These measures will not apply to short term visitors whose stay in Australia doesn't exceed 4 years and who have not applied for or been granted permanent residency.
Foreign life assurance policies
The Foreign Investment Fund measures will also apply to taxpayers who have a life assurance policy where that policy is issued by a non-resident. However, policies that provide life cover only are excluded from the measures. Policies issued before 1 July 1992 which cannot be cancelled, surrendered or redeemed are also excluded if they are not materially altered after that date.
At the time of introduction of the Foreign Source Income measures, it was recognised by the Government that avenues still remained for the deferral of Australian tax on trust income of foreign trusts. The Foreign Investment Fund measures will address those cases in which trust income is accumulating for the benefit of a resident even though the trust may not be controlled by Australian residents.
The Bill will also introduce changes to the method of calculating the beneficiary's share of the income of a non-resident trust for those foreign trusts not taxed under the Foreign Investment Fund methods of taxation. These changes will align the taxation treatment of those beneficiaries with the taxation treatment for non-resident trusts that will operate under the Foreign Investment Fund measures.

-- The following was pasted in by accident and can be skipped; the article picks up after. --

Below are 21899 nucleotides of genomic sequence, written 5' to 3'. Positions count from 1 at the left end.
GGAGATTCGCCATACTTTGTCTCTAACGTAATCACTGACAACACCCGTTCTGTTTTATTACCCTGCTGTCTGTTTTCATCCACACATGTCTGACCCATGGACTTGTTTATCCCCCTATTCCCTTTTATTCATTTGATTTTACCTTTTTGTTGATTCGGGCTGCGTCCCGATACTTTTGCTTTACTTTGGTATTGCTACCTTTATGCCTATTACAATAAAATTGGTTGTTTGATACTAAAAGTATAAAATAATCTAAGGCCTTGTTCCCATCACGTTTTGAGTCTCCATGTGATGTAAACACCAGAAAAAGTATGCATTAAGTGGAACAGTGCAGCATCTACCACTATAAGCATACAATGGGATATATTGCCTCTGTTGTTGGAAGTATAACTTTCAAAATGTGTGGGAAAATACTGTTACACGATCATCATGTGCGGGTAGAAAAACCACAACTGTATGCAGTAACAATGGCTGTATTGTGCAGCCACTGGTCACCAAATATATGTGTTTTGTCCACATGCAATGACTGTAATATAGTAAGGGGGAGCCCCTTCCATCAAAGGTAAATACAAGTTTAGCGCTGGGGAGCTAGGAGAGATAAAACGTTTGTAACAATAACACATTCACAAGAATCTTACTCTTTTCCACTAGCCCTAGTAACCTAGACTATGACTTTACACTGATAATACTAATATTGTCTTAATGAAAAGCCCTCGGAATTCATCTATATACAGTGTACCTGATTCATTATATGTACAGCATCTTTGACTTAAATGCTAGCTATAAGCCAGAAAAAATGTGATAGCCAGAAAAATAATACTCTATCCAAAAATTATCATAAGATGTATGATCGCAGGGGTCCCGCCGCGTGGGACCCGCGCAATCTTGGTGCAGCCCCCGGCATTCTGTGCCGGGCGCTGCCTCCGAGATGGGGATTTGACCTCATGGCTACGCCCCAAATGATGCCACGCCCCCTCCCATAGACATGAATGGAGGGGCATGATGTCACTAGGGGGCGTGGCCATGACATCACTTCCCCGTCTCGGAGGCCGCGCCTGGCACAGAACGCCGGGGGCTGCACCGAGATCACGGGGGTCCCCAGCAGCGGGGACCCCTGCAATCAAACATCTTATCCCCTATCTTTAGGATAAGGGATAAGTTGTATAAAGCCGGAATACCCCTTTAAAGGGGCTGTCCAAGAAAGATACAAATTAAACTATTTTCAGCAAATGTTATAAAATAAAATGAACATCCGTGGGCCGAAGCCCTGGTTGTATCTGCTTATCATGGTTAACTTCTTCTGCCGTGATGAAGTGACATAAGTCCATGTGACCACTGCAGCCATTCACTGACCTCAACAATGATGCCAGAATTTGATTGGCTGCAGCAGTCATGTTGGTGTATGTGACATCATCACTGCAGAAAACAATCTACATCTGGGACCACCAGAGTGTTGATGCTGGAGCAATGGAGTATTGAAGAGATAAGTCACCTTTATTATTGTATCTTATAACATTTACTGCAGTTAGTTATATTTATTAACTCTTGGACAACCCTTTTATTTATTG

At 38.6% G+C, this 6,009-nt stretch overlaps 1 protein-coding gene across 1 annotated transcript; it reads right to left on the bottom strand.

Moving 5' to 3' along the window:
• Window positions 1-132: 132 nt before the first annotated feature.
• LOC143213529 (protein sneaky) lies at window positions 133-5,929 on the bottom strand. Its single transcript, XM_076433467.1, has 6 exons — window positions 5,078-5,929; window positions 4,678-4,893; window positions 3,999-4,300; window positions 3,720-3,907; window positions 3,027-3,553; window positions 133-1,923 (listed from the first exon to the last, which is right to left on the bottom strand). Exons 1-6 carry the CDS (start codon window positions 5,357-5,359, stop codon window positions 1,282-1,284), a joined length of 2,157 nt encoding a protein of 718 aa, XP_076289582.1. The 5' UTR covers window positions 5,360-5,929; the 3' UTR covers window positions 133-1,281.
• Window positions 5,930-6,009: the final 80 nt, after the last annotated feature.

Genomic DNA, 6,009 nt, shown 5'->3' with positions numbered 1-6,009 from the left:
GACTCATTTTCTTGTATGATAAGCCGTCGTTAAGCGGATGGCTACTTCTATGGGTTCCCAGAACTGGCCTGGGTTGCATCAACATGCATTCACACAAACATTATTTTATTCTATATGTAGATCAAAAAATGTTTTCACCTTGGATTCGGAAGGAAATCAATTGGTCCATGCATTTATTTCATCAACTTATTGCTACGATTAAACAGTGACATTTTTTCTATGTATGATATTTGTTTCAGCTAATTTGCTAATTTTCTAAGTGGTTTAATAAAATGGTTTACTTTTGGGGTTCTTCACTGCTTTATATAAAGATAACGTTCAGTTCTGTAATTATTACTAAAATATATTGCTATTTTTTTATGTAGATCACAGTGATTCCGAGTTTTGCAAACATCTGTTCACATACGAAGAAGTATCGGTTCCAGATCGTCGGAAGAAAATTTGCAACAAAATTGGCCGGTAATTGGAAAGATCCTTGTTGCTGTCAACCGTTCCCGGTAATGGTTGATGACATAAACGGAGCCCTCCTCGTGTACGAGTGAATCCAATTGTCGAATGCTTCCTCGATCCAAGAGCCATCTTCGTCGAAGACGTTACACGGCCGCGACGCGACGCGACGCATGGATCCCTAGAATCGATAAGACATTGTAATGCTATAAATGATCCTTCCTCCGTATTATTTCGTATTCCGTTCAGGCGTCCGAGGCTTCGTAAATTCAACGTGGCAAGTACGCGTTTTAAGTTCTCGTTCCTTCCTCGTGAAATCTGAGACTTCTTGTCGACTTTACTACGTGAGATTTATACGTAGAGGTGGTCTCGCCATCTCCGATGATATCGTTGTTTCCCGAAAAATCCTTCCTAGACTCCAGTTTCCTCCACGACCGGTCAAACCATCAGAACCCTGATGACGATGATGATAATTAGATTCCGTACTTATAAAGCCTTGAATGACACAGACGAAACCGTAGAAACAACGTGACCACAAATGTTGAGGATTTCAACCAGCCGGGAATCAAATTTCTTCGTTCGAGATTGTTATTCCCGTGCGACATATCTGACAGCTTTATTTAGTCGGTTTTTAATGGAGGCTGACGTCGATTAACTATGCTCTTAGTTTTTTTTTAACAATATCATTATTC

The Bill will make changes to the way the interest charge currently applies to distributions to Australian beneficiaries of accumulated income of non-resident trust estates. The principal change will be to exclude from the interest charge distributions made by non-resident public unit trusts.
The revenue gains of the Foreign Investment Fund measures will generally be realised after the end of the 1992-93 financial year.
It is estimated that these measures will yield a revenue of about $90 million in the 1993-94 financial year and $200 million in the1994-5 financial year.
These estimated revenue figures have been revised to take into account the new commencement date of 1 January 1993 and the recent release of relevant statistics that show an increase in portfolio offshore investment that can be expected to continue in the medium term.
I present the Explanatory Memorandum for this Bill.
I commend the Bill to the House.